Breast cancer study raises fear over NHS screening

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Indy Lifestyle Online

Thousands of women in England could be undergoing unnecessary and potentially devastating treatment for suspected breast cancer, a new study suggests.

The study, by researchers at the Nordic Cochrane Centre, looked at seven trials investigating both the benefits and negative outcomes associated with breast screening.

They found that for every 2,000 women invited to have mammograms, one would have their life prolonged but 10 would endure potentially devastating and unnecessary treatment.

And another 200 of those women would experience weeks or months of anxiety because of "false positive" findings - the discovery of cell changes that later turned out to be benign.

The findings have prompted a leading doctor to call into question whether or not the NHS breast screening programme should be allowed to continue.

In 2003-4 1.4 million women in England were screened for breast cancer, of whom more than 11,000 had cancers diagnosed. The annual cost of the programme is £75 million.

Professor Michael Baum, professor emeritus of surgery and visiting professor of medical humanities at University College London, was reported as saying that until now his position was that women should make an informed choice based on the facts.

But he added: "This latest evidence shifts the balance even further towards harm and away from benefits.

"If this report stands up, the NHS screening programme should be referred to the National Institute for Clinical Excellence to decide whether it should be closed down."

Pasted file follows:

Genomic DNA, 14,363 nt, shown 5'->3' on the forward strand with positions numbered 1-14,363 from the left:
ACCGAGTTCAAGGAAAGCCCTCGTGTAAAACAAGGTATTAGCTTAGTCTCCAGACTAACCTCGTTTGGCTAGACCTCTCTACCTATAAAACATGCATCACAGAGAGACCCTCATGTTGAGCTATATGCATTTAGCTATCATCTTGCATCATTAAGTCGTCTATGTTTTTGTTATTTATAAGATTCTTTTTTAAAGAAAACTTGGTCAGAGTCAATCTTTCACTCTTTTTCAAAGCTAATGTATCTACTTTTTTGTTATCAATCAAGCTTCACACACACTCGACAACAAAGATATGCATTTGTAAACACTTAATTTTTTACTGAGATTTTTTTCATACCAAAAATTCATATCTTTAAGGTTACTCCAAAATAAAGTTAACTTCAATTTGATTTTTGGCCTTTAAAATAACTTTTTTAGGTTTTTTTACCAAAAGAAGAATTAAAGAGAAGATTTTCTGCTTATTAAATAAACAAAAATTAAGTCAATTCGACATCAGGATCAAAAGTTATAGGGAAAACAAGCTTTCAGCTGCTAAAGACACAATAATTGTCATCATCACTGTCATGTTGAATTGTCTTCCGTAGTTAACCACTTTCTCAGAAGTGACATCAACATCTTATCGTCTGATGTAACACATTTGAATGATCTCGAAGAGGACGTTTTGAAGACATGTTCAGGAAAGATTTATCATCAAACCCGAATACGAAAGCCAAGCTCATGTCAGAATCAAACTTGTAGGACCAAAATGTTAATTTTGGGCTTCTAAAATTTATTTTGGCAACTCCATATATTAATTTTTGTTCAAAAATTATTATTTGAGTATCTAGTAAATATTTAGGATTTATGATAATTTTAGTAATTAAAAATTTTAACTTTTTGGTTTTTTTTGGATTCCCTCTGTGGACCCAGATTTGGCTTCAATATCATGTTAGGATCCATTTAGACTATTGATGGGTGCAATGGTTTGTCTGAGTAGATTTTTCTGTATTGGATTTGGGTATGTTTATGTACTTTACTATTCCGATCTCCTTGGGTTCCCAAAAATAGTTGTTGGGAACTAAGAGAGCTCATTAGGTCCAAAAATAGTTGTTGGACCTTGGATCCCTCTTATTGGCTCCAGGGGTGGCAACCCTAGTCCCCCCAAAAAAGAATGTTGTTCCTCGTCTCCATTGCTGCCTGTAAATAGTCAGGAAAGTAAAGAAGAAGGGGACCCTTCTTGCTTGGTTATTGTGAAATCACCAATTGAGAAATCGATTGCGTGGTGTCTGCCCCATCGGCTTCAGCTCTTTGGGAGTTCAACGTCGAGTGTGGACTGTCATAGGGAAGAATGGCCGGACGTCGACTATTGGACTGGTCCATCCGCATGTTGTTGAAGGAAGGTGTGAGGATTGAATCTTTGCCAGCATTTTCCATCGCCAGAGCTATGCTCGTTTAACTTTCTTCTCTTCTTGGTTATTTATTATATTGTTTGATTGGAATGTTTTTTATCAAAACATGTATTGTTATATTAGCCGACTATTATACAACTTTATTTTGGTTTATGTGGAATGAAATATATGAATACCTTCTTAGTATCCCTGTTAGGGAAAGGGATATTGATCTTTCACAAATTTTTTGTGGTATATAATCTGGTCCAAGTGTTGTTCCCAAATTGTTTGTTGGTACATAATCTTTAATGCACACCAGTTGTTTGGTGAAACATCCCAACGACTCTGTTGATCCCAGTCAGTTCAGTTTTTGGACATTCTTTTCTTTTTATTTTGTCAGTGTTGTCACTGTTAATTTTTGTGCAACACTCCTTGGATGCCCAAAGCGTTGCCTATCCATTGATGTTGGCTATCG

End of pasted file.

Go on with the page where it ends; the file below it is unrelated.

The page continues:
But Julietta Patnick, director of NHS Cancer Screening Programmes, added: "Over-diagnosis is a fact, but we estimate that for every 2,000 women screened over 10 years, we probably diagnose five who would otherwise not present but we will also save five lives."

The research was led by Dr Peter Gozsche, director of the Nordic Cochrane Centre.

The report concludes: "Breast self-examination does not appear to reduce breast cancer deaths."

It adds: "Breast self-examination or clinical breast examination by a doctor or a nurse have been promoted for many years as screening methods to diagnose breast cancer at an earlier stage in order to decrease the risk of dying from breast cancer.

"The review of data from two large trials of breast self-examination did not find evidence for a beneficial effect of screening, whereas there was evidence for harms in terms of increased numbers of benign lesions identified and an increased number of biopsies performed."

The trials the researchers looked at included one in Russia involving about 120,000 women.